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Sunday, 21 October, 2001, 18:54 GMT 19:54 UK
Bush and Putin hail new relationship
Bush and Putin in Shanghai
Bush described relations as candid and constructive
US President George W Bush and his Russian counterpart, Vladimir Putin, have hailed what they called a new relationship between their countries.

An early US missile defence test
The US wants to scrap the ABM treaty
Speaking after their meeting at the Asia-Pacific Economic Forum (Apec) in Shanghai, President Bush repeatedly thanked President Putin for his support over the terrorist attacks on America.

He said it underscored the fact that the US and Russia no longer view each other as enemies.

But he reiterated that the Anti-Ballistic Missile (ABM) Treaty, signed by Russia and the US in 1972, was anachronistic, despite Russia's insistence that it underpins global security.

No Cold War

President Bush noted that Russia was the first to call after the attacks on 11 September.

He said the two countries had made progress in "a new relationship ... based on co-operation and mutual interests instead of confrontation and mutual vulnerability."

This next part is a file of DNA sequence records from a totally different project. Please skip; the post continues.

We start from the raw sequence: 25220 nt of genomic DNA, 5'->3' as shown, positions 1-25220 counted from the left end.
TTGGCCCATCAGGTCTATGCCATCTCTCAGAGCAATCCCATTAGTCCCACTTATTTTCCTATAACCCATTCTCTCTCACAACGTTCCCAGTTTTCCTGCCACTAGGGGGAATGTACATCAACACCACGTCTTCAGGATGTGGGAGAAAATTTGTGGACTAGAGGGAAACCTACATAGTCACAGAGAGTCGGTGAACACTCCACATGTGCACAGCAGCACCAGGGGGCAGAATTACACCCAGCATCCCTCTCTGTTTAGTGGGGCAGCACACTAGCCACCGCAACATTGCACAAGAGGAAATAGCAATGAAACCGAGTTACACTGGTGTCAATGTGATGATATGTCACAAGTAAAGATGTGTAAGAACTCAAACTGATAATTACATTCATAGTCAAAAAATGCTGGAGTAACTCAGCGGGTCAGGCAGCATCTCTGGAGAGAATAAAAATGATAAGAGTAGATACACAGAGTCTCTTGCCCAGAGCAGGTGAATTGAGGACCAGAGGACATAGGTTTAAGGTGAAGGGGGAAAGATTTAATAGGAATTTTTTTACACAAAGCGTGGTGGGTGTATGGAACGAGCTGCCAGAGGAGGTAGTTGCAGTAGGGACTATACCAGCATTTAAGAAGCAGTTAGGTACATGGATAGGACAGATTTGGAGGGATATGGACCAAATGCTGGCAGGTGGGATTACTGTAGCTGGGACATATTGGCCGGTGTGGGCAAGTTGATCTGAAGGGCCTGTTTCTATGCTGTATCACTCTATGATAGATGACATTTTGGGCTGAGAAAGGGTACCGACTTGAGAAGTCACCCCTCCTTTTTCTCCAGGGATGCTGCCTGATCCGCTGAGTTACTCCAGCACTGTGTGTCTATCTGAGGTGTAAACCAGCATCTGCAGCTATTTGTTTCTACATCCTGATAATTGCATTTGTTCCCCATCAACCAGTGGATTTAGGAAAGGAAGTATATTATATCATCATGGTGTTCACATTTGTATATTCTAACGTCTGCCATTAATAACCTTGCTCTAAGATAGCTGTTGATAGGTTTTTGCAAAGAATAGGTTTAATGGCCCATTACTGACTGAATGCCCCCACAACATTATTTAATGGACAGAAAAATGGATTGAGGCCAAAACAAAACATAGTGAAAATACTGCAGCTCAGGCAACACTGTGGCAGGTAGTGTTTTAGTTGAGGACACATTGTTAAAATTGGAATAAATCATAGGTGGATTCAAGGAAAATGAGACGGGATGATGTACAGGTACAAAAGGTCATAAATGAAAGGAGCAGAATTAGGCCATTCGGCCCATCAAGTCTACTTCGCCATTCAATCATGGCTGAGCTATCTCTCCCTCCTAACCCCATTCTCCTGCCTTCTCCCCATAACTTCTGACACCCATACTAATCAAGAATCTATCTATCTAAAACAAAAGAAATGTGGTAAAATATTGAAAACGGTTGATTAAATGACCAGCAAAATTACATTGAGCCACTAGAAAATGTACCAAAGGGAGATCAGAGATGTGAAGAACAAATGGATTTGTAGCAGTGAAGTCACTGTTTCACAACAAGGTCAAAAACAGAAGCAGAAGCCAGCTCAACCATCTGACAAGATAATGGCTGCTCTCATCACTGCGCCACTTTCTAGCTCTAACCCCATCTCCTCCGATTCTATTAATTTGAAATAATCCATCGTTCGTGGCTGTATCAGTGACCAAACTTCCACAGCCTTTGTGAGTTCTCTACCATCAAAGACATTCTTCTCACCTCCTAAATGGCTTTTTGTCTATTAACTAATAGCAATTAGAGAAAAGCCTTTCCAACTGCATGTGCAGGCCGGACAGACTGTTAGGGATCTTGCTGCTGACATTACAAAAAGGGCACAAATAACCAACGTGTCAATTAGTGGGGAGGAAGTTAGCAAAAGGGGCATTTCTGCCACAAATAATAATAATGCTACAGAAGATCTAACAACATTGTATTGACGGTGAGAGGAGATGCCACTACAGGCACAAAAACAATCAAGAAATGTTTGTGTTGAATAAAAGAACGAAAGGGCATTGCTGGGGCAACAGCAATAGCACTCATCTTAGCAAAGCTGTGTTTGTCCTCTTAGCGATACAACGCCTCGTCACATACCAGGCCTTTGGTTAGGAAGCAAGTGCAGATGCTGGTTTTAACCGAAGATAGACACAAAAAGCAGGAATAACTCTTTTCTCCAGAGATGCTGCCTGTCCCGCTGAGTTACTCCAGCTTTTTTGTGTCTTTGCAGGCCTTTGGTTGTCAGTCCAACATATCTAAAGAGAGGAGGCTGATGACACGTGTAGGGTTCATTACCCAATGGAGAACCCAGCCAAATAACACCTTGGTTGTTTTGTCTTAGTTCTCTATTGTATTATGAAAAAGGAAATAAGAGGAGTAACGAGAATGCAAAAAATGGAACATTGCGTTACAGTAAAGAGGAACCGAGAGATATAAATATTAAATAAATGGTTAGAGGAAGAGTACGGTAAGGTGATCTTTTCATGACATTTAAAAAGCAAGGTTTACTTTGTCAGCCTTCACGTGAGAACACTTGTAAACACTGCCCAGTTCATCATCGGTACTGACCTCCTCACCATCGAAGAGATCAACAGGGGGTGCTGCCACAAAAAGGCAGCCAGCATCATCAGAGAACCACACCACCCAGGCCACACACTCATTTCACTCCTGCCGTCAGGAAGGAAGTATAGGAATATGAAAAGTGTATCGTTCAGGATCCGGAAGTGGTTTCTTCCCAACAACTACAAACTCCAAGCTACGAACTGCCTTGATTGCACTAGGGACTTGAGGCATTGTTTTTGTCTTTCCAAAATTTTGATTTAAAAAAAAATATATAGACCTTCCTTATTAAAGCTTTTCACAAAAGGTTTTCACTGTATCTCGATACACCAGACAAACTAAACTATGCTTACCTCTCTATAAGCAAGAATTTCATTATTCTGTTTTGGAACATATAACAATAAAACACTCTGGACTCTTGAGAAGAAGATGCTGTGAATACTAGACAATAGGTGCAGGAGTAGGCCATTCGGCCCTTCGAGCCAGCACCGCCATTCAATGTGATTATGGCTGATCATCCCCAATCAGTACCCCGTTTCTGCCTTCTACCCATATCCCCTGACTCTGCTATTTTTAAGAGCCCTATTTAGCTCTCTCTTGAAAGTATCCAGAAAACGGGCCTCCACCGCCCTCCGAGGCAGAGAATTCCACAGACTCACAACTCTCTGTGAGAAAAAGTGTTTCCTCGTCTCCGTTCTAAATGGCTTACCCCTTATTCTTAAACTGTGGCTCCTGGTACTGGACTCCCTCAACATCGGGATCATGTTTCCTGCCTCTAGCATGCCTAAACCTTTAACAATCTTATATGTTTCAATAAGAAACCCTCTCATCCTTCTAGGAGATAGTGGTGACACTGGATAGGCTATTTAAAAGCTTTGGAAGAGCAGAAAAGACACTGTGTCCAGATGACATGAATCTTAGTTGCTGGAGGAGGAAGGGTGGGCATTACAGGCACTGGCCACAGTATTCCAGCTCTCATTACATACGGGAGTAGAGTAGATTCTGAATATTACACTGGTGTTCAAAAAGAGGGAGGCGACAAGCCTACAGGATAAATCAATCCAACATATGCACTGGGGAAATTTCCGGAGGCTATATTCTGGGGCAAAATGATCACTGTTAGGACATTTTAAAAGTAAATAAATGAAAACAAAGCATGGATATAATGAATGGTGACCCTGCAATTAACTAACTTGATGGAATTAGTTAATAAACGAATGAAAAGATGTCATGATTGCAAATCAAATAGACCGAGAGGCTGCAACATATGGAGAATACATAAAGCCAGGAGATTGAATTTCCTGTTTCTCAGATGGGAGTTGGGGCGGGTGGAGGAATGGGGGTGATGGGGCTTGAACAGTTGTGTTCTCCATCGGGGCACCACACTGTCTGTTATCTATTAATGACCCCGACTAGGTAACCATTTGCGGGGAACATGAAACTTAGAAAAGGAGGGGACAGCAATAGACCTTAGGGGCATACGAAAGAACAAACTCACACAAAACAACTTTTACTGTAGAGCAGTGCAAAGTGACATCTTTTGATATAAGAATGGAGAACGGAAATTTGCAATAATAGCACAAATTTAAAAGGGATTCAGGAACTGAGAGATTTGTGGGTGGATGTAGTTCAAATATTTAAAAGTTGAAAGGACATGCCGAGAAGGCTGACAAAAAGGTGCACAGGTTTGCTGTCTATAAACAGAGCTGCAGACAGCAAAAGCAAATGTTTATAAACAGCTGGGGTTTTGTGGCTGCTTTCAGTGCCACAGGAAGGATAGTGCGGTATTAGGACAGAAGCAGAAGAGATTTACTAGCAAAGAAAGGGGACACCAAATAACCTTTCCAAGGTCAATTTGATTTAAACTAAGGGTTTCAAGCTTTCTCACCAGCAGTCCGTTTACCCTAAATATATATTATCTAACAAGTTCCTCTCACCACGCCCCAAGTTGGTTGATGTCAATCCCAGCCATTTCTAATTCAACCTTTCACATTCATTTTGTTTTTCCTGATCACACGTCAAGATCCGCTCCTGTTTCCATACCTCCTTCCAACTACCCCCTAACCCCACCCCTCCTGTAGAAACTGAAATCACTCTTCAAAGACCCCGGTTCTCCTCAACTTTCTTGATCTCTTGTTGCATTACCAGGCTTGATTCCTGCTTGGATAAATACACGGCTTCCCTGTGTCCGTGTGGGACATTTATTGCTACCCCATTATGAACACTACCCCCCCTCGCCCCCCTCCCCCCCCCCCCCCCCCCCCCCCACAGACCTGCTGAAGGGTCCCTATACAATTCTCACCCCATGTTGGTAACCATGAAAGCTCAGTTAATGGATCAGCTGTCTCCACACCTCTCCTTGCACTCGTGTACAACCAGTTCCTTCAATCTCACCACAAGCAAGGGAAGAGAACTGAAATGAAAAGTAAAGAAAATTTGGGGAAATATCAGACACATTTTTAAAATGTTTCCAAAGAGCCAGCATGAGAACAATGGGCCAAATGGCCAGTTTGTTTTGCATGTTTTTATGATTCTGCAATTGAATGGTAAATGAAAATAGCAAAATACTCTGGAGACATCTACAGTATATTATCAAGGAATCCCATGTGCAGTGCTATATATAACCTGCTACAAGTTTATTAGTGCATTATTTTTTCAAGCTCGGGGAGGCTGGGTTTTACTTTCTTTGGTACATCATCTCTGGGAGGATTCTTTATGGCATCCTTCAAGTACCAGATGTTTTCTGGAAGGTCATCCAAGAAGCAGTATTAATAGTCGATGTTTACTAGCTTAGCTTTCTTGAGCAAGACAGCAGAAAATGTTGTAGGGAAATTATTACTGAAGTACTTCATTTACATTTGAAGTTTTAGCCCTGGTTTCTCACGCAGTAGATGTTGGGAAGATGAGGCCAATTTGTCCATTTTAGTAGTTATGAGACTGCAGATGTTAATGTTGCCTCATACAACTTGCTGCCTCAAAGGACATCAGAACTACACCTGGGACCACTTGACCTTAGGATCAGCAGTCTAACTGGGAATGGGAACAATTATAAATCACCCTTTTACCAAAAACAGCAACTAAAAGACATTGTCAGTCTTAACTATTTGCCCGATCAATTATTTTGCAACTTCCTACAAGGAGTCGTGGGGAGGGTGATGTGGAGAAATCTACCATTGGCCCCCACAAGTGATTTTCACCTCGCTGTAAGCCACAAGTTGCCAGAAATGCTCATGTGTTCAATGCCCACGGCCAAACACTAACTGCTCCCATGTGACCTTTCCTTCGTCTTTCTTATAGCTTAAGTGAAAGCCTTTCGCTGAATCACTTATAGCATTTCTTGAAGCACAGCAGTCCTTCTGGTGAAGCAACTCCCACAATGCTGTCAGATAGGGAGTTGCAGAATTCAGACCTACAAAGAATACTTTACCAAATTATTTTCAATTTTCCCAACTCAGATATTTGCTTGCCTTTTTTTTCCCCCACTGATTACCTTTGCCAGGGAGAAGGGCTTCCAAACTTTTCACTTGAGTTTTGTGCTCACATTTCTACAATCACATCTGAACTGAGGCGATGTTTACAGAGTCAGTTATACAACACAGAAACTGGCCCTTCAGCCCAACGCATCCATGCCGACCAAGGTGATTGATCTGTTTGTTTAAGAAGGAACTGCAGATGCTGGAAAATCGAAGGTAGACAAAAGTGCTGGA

Mr Bush said he discussed "significantly lowering" nuclear arsenals with President Putin.

But he also said the terrorist attacks of last month made it clearer than ever that the ABM is "outmoded and dangerous".

The ABM treaty bars President Bush's plans for a US missile defence system, which Washington says will protect it from attacks by rogue states.

Russia opposes both the US missile defence plan and the abolition of the treaty, which it regards as the cornerstone to global security.

But the Russian president told a joint news conference that they had made progress on the issue.

Further talks planned

"At least we do have an understanding that we can reach some agreement taking into account the national interests" of the two nations, Mr Putin said.

A senior White House official said after the news conference that although President Bush did not give President Putin a deadline for the US's exit from the ABM treaty he made it clear that it would happen soon.

This would effectively sound the death knell for the treaty, as only Russia and the US subscribe to it.

Mr Putin said he looked forward to longer negotiations on nuclear stockpiles and missile defence at their meetings at Bush's Texas ranch next month.

 WATCH/LISTEN
 ON THIS STORY
The BBC's Jonny Dymond
"There is a genuine personal bond between the two men"
The BBC's James Rodgers in Moscow
"Russia is going to make sure it gets something in return"
See also:

21 Oct 01 | Americas
Bush and Putin's promising chemistry
24 Aug 01 | Americas
Russia unmoved on ABM
25 Sep 01 | Americas
Powell welcomes Russian support
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